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As a result of a targeted attack, my computer was compromised? What should I be worried about when trying to move to a new system and prevent reinfection?

I purchased a new clean computer and am able to move things from the old one to the new one, but I am not sure what will risk compromising my new, clean computer. Can I access my e-mail and social network accounts safely?

Is it possible for the hacker to see the question I'm posting here from my old system? Will he be able to hack my new system if I try accessing my online accounts or changing the passwords?

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I have edited to leave the core of the question - most of the others are either off topic, irrelevant or not real questions. This core one may be answerable. –  Rory Alsop Aug 19 '12 at 14:10
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Unless your system is vulerable to an attack it cannot be compromised. Your worry of somebody being able to attack your new system is based on bad information, your new system cannot be compromised the way you think it can, it certainly cannot be comprmised by just accesing your accounts online. –  Ramhound Aug 20 '12 at 12:12
    
I have further edited while leaving the core of the question to make it more universal and to try and get at what seemed to be the original asker's main concerns. –  AJ Henderson Aug 31 '12 at 17:40

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As long as you do not execute files from the old system, change your passwords, and ensure that any suspect e-mails or files are removed from your online accounts, you should be perfectly safe on the new machine or simply wiping the hard drive on your old one and reinstalling. The one thing to be careful about is that if you received any infected e-mails from the hacker or any other infected files, if you run or access those particular emails or files, then re-infection could be possible, but if you first install a good anti-virus it should help with preventing accidental reinfection.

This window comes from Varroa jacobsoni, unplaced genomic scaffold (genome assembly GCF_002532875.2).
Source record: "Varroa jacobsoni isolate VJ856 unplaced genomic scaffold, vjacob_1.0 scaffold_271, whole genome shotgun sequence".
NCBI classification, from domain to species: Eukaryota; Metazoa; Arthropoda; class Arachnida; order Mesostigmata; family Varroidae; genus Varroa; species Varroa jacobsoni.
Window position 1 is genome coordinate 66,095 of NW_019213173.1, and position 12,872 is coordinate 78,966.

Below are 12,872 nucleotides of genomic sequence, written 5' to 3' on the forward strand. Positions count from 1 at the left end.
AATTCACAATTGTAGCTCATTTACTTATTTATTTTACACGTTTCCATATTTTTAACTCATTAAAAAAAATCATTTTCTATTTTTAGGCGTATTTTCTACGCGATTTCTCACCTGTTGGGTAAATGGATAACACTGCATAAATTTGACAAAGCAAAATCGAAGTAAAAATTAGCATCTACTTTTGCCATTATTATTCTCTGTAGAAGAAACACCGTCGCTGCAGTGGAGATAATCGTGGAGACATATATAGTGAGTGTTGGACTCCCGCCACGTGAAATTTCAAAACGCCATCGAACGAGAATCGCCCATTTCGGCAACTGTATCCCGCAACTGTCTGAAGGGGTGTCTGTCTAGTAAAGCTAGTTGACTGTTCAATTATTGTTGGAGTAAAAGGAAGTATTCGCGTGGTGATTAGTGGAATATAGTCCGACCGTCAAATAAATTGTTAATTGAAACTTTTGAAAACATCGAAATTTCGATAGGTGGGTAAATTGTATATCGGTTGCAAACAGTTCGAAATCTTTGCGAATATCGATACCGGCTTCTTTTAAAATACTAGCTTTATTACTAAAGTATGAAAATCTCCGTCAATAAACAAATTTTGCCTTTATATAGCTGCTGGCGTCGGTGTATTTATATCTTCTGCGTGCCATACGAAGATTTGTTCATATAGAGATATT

It is also worth noting that your old computer and new computer will have the same IP address (and actually, IP addresses change periodically on most residential internet connections.) Having an IP address does nothing to compromise your system. If this were the case, every web server in existence would be hacked all the time as their IPs are all known publicly. Most likely you were infected with a trojan, a software package which runs on your computer and actually grants access to the hacker by connecting to them. This could have been installed either directly, through a compromised website, through social engineering (getting you to install it without realizing it), or through an infected e-mail.

If it is in fact a targeted cyber-bullying incident, the chances are pretty good that the attack was not that sophisticated. The smart hackers are far more interested in making money either by stealing financial information or using computers as part of a larger botnet (a network of otherwise innocent computers that they have remote control of) which they can use for more nefarious purposes, such as denial of service attacks, secure end points for other hacking attempts (against companies and governments) or simply sending SPAM e-mail that is hard to block and stop.

Overall, I wouldn't worry too much about things. Hacking is not as scary as what Hollywood makes it out to be. Hackers can't just wave a magic wand and make your computer do whatever they want without doing a lot of work to compromise it first and in almost all cases getting you to do something to allow it. Follow the recommendations about only moving data you know to be legit and deleting any suspicious e-mails or postings from your online accounts (preferably from the compromised machine) as well as installing an anti-virus to scan files that you bring over from the old computer should be sufficient to keep you safe while transitioning. And should the worst happen and something sneaks by, it is a simple enough matter to restore a computer to factory defaults, reinstall the operating system and try again. If you wipe the hard drive, it is effectively impossible for the compromise to survive. (There are technically a few attacks that can load themselves in to hardware, but I'm not sure that any of them have ever been seen outside a research lab and never in wide spread use.)

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